• Bryan Hyde August 20, 2013 at 1:42 pm

      The Fox News story linked in the column is 40 minutes long but explains this in great detail. Look at the millions being spent right now to convince people to claim the benefits:
      Our government has a severe spending problem that it refuses to bring under control. It derives power by promoting widespread dependency upon its services. It can only provide those services by taking from tax-payers.

  • Karen August 21, 2013 at 11:12 am

    Mr. Hyde has now acknowledged the inaccuracies of his article. There isn’t a “staggering number of Americans” receiving food assistance. The whole Heritage Foundation number of over 100 million is completely bogus. And, Cicero never said Mr Hyde’s supposed “quote” about big government and those dreadful people who live on government assistance and won’t work. But now even with his previous inaccuracies, Mr, Hyde still wants us to believe that “Americans are being encouraged to become dependent upon government largess to provide their food” Where is his proof? I read the link he provided and I do not see any evidence whatsoever in that report. From the story: “The campaign (to get people to sign up) is targeted at the elderly, working poor, and the unemployed.” Since when is helping people to have basic nutrition a government plot to do something evil? Oh right, with the advent of the Tea Party who have forgotten that they used to be about taxes but are now so wrapped up in conspiracy theories that they have wandered off into the weeds.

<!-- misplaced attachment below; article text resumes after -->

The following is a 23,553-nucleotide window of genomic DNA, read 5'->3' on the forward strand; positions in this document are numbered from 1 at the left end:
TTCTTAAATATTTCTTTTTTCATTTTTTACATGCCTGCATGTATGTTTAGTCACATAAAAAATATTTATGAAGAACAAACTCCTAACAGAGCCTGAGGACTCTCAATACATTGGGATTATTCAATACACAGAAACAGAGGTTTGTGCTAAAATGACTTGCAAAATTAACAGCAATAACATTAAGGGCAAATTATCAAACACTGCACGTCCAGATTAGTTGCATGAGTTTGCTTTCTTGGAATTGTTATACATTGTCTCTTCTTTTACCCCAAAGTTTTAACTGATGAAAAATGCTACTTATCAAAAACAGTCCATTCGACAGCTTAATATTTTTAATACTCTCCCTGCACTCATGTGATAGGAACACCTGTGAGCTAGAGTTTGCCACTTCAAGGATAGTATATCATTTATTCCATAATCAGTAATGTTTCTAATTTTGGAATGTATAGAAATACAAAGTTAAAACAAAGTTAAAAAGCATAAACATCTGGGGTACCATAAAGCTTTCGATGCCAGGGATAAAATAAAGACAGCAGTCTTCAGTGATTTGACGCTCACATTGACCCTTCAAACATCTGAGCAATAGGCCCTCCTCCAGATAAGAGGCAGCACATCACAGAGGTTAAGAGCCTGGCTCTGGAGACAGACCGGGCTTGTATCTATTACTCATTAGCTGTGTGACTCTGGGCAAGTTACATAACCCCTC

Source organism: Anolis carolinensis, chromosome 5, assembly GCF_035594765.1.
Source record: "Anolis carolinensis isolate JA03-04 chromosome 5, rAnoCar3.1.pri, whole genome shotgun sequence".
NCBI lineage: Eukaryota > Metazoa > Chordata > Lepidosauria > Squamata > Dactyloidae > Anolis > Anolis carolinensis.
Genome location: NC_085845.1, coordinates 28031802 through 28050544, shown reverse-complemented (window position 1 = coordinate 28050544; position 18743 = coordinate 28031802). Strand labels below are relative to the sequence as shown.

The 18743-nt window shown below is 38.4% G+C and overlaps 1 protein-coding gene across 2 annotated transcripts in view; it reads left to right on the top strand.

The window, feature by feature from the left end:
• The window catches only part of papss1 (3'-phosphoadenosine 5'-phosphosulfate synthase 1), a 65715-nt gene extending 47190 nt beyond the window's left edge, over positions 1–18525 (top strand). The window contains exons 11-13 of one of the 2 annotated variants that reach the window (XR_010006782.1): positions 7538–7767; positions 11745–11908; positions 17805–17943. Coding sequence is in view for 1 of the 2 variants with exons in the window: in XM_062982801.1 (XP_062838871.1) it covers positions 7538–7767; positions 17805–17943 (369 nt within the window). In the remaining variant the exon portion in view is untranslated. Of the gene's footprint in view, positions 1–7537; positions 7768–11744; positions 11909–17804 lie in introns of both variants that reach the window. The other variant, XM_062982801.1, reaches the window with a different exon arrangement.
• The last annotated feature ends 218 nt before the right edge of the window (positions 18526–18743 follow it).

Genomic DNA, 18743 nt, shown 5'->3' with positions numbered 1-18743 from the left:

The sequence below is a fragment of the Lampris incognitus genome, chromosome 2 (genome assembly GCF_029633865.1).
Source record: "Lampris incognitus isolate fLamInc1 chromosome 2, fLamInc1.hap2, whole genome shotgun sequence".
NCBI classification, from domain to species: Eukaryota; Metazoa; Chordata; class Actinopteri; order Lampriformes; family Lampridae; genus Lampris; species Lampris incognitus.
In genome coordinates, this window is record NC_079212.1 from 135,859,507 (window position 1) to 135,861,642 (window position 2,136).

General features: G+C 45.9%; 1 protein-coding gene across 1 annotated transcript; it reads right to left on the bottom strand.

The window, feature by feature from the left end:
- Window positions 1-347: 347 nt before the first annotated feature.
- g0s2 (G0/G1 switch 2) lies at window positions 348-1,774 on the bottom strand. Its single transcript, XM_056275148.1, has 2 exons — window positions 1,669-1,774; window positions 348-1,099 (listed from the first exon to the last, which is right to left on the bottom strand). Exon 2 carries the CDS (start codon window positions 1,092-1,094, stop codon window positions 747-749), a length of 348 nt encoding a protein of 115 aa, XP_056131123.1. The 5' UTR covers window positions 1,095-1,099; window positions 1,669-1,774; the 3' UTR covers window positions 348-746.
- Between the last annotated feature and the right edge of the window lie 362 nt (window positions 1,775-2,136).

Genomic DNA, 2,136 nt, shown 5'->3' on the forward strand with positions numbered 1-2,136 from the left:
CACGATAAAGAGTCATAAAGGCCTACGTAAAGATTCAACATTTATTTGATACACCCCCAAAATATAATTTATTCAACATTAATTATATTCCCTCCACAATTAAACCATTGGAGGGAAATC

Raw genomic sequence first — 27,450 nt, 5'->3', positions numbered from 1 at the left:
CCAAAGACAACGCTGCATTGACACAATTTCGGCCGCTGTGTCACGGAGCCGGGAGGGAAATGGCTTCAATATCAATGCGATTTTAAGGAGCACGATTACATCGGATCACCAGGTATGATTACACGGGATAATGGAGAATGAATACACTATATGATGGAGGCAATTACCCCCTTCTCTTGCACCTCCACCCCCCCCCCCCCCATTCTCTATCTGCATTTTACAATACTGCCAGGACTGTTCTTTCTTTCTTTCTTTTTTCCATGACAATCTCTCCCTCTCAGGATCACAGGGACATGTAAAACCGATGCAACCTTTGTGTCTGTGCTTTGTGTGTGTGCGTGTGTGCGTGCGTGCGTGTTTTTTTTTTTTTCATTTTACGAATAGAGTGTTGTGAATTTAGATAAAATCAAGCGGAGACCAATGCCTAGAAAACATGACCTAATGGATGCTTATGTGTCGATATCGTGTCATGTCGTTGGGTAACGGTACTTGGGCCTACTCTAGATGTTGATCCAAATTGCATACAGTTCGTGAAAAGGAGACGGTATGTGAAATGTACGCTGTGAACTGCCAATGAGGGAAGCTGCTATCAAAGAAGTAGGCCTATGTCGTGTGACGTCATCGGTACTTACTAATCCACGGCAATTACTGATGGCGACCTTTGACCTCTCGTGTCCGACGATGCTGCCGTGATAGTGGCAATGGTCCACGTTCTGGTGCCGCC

• Bryan Hyde August 21, 2013 at 3:38 pm

      So in other words, you’d rather nitpick over what you call inaccuracies without offering a single bit of evidence to support your own viewpoint? Karen, I’d gladly consider your point of view, but you’ve yet to offer one.
      You disagree with the Heritage Institute’s numbers but you provide none to support an accurate count. There are numerous links in the story that corroborate the reality that our government is actively recruiting more people to the welfare rolls. Why won’t you address this, Karen?
      If you have proof to refute this trend, you should offer it for everyone’s benefit. If you just want to fight, it’s in your best interest to avoid the topic.

      • Karen August 21, 2013 at 6:39 pm

        In other words, instead of nitpicking, I explained very carefully how the Heritage Foundation as quoted by Mr. Hyde came up with the outrageous number of Americans receiving food assistance. It is a simple matter of addition. The error made by them occurred by adding the same Americans over and over again. My analogy about my children’s scholarships was supposed to make it simple to understand the math error. It is not my “viewpoint” but simple math. I’m sure Mr. Hyde can do his own research to find out the correct number. May I suggest researching the USDA website?